Being There: Waking Up from a Virtual Life

A Conversation with Tara Brach

Rich Simon

By Rich Simon We’ve all become so used to getting our needs for information and social life met online–email, videos, ipods, skype–that we sometimes forget how irreplaceable the actual experience of direct human-to-human contact really is. Although we’re as fond of the lulling pleasures of cocooning as the next couple, one evening a couple of weeks ago, my wife Jette and I did something very old-fashioned. We got in our car, and drove the entire five miles to a Unitarian Church in suburban Maryland to hear a talk. Admittedly the talk was by a special soul: Buddhist therapist-–and Symposium keynoter–Tara Brach, whose book, True Refuge: Finding Peace and Freedom in Your Own Awakened Heart, has just been published.

Once we got there, we were still startled to discover how many other people had the same idea that night. There we were, over 500 of us, all taking in Tara’s extraordinary presence—soft, evocative, and penetrating all at once. Although Tara’s many videos are wonderful to watch , there is something about experiencing her directly—the way her gentle voice fills the room, her ability to make it seem that, somehow, she is talking just to you, the way her breath seems to be so completely synchronized with what she is saying, feeling and thinking—that transported all of us. It also became very obvious that being with Tara in the round, so to speak, was a vastly richer experience than watching her at one remove in her onscreen simulacrum. (Although you can watch Tara in the accompanying video by clicking here or on the image below.)

As I sat in the room listening to Tara, I was viscerally reminded of our deep need to gather in the presence of other members of our “tribe,” how it seems to fill an ancient need, embedded in our biology, encoded in our very DNA. As a species, we are just not made for a life of nothing but “virtual” connections. Rediscovering the palpable heft and depth of a “live” gathering of my fellow mortals, even as we sat silently in mediation, was both exhilarating and deeply touching. My head and heart seemed to buzz for days after that uncharacteristically bold foray out into the non-virtual world that night.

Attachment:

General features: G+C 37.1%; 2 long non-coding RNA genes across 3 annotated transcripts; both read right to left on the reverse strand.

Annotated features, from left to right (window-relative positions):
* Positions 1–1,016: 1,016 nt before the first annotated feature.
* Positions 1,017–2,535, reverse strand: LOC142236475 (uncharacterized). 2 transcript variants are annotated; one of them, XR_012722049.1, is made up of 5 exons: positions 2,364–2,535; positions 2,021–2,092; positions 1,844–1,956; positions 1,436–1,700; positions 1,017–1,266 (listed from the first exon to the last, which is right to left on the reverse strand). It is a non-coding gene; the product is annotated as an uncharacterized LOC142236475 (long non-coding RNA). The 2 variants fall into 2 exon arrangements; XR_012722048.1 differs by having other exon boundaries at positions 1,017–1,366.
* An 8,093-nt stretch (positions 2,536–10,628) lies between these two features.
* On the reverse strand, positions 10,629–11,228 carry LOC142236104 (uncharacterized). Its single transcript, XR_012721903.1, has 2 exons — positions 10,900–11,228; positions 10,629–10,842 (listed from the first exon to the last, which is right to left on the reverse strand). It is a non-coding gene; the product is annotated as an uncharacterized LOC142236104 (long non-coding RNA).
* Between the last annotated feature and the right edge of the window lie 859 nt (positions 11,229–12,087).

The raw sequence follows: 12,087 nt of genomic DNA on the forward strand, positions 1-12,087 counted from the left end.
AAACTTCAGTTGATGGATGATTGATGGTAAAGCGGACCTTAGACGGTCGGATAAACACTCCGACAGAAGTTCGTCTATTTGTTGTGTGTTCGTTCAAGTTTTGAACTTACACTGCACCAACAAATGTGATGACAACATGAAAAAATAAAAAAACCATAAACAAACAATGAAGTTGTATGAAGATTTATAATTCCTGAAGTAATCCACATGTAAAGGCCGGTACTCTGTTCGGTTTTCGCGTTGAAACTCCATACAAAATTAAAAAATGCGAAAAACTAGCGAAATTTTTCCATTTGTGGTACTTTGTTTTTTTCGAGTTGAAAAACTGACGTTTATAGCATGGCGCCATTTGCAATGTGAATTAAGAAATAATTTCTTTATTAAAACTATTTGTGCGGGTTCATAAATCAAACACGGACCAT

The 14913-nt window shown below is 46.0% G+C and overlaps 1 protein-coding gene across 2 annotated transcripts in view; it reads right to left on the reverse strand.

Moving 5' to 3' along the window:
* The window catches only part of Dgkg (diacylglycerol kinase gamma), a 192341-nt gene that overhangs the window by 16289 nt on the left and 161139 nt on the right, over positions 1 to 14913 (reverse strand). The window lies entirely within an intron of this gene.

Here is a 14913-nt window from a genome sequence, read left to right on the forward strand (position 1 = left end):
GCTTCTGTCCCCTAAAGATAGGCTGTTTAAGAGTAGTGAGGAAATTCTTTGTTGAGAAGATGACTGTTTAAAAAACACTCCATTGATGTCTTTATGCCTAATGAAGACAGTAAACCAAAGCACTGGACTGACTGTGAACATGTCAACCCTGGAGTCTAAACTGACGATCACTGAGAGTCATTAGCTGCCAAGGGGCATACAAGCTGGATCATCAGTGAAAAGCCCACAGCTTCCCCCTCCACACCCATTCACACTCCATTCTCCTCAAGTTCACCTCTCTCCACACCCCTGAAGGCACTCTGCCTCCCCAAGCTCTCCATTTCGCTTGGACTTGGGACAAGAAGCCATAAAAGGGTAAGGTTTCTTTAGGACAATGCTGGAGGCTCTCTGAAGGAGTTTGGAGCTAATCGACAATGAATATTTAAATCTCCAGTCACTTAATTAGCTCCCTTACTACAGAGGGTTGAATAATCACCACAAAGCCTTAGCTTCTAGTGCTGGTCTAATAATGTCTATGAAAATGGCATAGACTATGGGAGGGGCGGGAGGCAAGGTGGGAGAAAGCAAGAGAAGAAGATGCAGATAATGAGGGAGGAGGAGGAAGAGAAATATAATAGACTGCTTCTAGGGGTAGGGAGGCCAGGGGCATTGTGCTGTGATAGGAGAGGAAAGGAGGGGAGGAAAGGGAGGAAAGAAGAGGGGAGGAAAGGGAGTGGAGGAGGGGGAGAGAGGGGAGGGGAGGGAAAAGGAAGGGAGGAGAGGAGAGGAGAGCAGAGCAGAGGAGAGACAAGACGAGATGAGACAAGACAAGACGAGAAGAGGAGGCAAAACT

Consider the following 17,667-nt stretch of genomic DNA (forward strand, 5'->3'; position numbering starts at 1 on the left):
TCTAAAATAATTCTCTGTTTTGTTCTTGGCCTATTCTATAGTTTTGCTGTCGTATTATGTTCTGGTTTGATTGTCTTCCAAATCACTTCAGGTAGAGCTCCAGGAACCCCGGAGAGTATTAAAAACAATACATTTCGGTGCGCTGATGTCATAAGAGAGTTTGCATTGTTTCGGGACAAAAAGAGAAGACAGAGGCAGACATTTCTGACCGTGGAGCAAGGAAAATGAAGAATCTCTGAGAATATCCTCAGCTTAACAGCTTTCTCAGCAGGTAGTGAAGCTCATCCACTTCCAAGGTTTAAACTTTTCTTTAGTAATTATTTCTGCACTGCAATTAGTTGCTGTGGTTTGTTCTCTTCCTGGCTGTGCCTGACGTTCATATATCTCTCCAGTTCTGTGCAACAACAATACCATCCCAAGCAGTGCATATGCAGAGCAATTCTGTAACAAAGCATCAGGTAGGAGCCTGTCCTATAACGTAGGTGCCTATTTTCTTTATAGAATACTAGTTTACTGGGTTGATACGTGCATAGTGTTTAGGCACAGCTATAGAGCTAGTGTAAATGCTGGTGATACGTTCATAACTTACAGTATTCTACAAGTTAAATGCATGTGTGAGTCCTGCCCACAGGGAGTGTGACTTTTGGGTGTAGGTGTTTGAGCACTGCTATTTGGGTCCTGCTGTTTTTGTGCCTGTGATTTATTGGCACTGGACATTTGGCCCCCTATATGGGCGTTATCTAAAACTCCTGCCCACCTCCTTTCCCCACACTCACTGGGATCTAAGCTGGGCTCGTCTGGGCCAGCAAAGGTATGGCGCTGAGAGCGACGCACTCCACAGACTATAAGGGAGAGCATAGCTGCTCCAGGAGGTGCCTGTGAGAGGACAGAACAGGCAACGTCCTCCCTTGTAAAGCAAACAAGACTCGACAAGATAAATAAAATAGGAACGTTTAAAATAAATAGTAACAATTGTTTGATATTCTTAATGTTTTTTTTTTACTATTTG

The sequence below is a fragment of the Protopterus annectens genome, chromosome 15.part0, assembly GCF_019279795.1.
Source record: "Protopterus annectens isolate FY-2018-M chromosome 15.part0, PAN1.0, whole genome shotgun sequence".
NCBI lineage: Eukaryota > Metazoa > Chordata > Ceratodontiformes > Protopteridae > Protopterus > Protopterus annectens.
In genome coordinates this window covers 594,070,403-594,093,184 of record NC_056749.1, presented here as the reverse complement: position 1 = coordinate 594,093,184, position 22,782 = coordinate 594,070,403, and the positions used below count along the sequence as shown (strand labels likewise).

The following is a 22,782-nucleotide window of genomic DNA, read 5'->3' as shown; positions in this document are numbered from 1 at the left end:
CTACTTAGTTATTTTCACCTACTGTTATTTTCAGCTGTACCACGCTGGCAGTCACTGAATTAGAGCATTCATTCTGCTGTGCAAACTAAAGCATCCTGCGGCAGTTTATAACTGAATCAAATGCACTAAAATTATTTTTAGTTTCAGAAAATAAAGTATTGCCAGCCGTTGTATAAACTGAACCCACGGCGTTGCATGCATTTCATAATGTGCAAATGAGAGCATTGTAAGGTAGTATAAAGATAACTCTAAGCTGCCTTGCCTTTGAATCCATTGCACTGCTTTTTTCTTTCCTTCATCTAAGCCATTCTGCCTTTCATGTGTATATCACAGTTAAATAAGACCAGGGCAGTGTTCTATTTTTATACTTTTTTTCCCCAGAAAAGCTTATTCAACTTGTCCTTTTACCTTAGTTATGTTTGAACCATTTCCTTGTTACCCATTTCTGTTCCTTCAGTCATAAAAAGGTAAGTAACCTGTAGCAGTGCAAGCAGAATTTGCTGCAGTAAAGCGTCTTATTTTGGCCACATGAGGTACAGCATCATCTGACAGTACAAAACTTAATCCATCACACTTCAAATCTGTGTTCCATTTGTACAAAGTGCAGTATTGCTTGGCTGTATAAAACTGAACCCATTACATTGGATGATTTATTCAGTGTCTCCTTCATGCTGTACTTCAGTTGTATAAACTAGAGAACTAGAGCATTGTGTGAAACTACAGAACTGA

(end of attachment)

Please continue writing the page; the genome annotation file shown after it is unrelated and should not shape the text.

Much as we might try to find substitutes for it, to fully realize our corporeal, breathing reality as members of our species, we need a hearty serving of the real McCoy from time to time. And whatever we call the Symposium each year, the power of being part of a flesh-and-blood tribal gathering—even one in a luxury hotel in downtown D.C.–is, in some sense, always the central theme of the meeting. But this year, our focus on helping each other navigate through all our virtual distractions is stated directly in our title–The Therapist’s Craft: Healing Connection in a Digital World.

Increasingly, part of the role of therapists in our culture is to wake people up from the semi-conscious slumber that the isolating routine of our virtual lives can lull us into. Those of you who have been to the Symposium before know that one of its great paradoxes, like other gatherings of truly kindred spirits who delight in hanging out and learning with each other, is how much we feel more uniquely ourselves as individuals when we are part of a truly connected group.

We hope that, no matter how “mature” and “individuated” you consider yourself, you join Tara and over 3,000 of your real life, in-the-flesh colleagues in a few weeks in rediscovering again what a difference it makes to be schmoozing and luxuriating in the actual presence of your professional tribe.

The Therapist’s Craft:
Healing Connection in a Digital World

March 21-24 · Washington DC
Savings End Midnight, Monday February 25th
Learn more here.

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One Response to Being There: Waking Up from a Virtual Life

  1. Sharon Kelly says:

    Rich I love your discription of daring to go out into the dark night! My husband and i did something similar recently when we went to the New Hope Vineyard to hear some live music. I know it seems like a simple thing but it is easy to slip into “staying in” and not being open to connecting with others face to face. The venue provided small round tables for chatting with newly aquainted table mates and mutual appreciation for the lovely music. There was something energizing about “going out into the dark night” and bumping into other travelers. As you discribed, I too felt immensely energized by the actual “experience” for days afterward. Looking forward to lots of face to face encounters at the upcoming symposium!

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